Mark Duplass on HBO’s ‘Room 104’ Final Season and Plans for a 16-Hour Tweet-a-thon

     July 20, 2020

room-104-mark-duplass-01-sliceCreated by Mark and Jay Duplass, the HBO half-hour anthology series Room 104 returns for its fourth and final season with 12 new episodes that explore different genres, characters, tones, plots and time periods. Set in the same room of a typical American chain motel, the characters and the director change from episode to episode (although there are some repeat filmmakers), and the story being told can be anything from dark comedy to sci-fi to sitcom to animation. Sometimes there’s blood, sometimes there are tears, sometimes there are original songs, and sometimes there’s even a bit of dancing.

During this 1-on-1 phone interview with Collider, executive producer/writer Mark Duplass, who also directed, stars and sings in the episode of Season 4 entitled “The Murderer,” talked about how he feels about the collection of episodes they’ve put together over four seasons of Room 104, why he chose to direct this specific episode of the show, his hope that, even though this is the last season, the show will still come back in some form, and his decision to do a 16-hour tweet-a-thon on July 24th: During the “Open The Door to @MarkDuplass’ Mind” event, he’ll watch the 36 episodes that lead up to the latest season.

Duplass also talked about why there still isn’t a Creep 3, his advice for how low-budget filmmakers can stay creative during quarantine, and what he’s looking forward to with Season 2 of the Apple TV+ series The Morning Show.

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Image via HBO

Collider: I find this TV series so fascinating because you never really quite know what to expect with each episode, from the cast to the genre.

MARK DUPLASS: Well, then, you’re my perfect viewer. That’s something that a lot of people don’t like about the show, and that’s what it’s designed for it, so I’m glad you’re there.

When I spoke to you for the first season of Room 104, I had asked if you knew exactly what you wanted to get out of the show, when you had started doing it, and you said that you didn’t totally know because you were chasing something that you hoped would be good, but weren’t sure you could make good. Now that you’re here, having done four seasons and with this being the last season, how do you feel about the collection of episodes that you’ve done, over the seasons?

DUPLASS: Well, that is a lovely and thoughtful question, so thank you. I feel like I found out what this show was meant to do, as we started writing Seasons 2 and 3, which we did in a group together. It’s a larger question of, where I’m at in my career, where I’m at in my life, and what I think the world needs in the glut of content. It’s this whole question we have of, if you’re going make something, please make it count, because there’s too much shit out there to watch, anyway. Everyone’s got 400 TV shows on their queue.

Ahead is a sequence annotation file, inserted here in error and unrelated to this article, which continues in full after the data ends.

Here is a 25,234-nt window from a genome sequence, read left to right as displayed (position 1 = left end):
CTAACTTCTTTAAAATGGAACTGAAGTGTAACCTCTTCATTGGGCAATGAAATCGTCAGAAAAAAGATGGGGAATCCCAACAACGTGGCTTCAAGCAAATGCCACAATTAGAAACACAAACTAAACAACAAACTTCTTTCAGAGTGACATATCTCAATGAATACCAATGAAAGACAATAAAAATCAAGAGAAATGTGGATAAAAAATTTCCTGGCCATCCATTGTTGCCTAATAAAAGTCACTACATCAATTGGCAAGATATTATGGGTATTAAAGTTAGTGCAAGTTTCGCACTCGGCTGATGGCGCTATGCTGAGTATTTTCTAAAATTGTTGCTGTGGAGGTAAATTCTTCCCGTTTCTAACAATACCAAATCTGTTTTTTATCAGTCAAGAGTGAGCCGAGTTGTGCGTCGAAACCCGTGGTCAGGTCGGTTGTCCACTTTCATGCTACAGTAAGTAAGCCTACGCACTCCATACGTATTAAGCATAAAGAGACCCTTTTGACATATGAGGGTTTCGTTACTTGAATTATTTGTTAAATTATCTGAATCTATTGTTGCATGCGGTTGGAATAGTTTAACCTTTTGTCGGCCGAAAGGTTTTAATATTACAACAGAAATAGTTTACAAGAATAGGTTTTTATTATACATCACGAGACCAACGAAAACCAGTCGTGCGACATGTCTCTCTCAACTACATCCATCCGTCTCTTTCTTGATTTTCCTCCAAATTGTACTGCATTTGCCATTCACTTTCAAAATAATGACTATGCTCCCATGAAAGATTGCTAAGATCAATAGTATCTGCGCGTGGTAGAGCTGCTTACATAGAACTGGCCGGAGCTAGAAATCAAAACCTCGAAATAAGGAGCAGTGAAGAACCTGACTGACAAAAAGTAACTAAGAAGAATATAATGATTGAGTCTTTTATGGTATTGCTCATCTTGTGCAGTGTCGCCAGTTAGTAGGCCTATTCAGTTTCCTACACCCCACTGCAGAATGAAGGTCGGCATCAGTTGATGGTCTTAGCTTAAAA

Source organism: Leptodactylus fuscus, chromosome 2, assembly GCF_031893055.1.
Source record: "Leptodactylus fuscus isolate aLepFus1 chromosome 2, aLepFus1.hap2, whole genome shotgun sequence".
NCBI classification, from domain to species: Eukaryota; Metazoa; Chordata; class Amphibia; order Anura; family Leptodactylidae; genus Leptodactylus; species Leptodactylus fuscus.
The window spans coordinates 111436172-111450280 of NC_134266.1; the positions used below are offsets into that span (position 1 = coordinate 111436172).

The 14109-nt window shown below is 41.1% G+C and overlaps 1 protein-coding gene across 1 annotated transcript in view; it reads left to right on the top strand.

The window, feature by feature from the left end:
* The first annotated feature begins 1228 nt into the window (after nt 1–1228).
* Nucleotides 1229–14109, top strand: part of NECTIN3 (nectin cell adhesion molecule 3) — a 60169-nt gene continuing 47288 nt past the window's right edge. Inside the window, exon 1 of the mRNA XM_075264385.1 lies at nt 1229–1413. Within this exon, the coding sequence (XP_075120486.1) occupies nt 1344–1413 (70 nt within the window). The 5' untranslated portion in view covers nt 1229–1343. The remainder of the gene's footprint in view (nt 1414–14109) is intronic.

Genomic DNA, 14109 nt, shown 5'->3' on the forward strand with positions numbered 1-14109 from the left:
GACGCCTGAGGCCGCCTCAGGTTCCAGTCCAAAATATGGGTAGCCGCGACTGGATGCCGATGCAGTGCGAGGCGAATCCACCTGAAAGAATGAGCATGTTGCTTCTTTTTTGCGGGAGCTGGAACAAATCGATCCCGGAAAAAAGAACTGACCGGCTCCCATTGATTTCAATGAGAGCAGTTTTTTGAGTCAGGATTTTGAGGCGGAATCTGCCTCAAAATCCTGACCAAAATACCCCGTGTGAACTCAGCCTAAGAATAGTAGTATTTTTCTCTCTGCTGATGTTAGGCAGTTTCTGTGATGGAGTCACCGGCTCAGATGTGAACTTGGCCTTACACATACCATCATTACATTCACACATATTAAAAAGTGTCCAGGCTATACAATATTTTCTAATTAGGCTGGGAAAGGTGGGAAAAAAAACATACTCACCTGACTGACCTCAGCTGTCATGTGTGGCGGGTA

And the answer for me, which I did not come up with, but presented itself to me after Season 1, was, “If I continue to author episodes, whether I write them myself or direct them, the show is going to get boring and I’m going to repeat myself.” And so, I started collaborating, deeply, with other people. This also coincided, at a time in my life, where my brother (Jay Duplass) and I were starting to realize that we had been in a co-dependent creative collaboration for 30 years and we were consciously uncoupling from that. That was painful, but important.

And so, what happened with Room 104 was that I started deeply collaborating with people, some of whom were strangers, and offering them the chance to tell the kind of story that they want to tell in the room. I realized it was an incredible opportunity to give character actors who never had their leading role before, a chance to shine. It gave the opportunity at a time, three years ago, where there were very few female persons of color directing, and we could give them their first big directing credit on a show on HBO, and then they could go off and have a huge career from there. And what I would get in return was tremendous enthusiasm. They would work way harder than I would, at this stage in my career, because I want to stay home and play with my kids as much as I can, and I would get fresh stories for the room and a perspective that we didn’t have before.

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Image via HBO

So, it ended up becoming this incredibly collaborative playground, where people could come for new opportunities and I could be less of a creator, and the voice and the vision of the show, but more of the uncle who had a platform and a support system in place to fill in whatever gaps they didn’t have, when they were on their first big journey, be that in front of or behind the camera. It was so spiritually fulfilling, in addition to just making it a more interesting show.

Of the episodes that you wrote this season, why did you want to direct “The Murderer,” specifically?

DUPLASS: In all fairness, me directing that episode, that’s a very loose title. Since I was acting, and I wrote it, and was directing and playing music, I basically told all of my core collaborators – Julian Wass, Syd Fleischmann, Mel Eslyn, and our cinematographer, Sean McElwee – “I’m going to lose my objectivity in the first three minutes of this, and I need you guys with me, please, in video village, to help me make this as good as we can.” So, technically, I had the director credit, but it was much more of an arts and crafts project with a bunch of people who really like each other, trying to make something strange. That’s part of the reason why I decided to do it. And I guess, if I’m being totally honest, at the end of the day, we do a lot of episodes that are two days or three days to shoot, and it’s very little time. This was an episode that I felt comfortable directing in two days, but I didn’t really want to ask someone else to have to do it in two days. That’s a little bit of a Herculean task.

This episode features a lot of original music — how was it to sing so many songs for the episode and to tell so much of the story with those songs?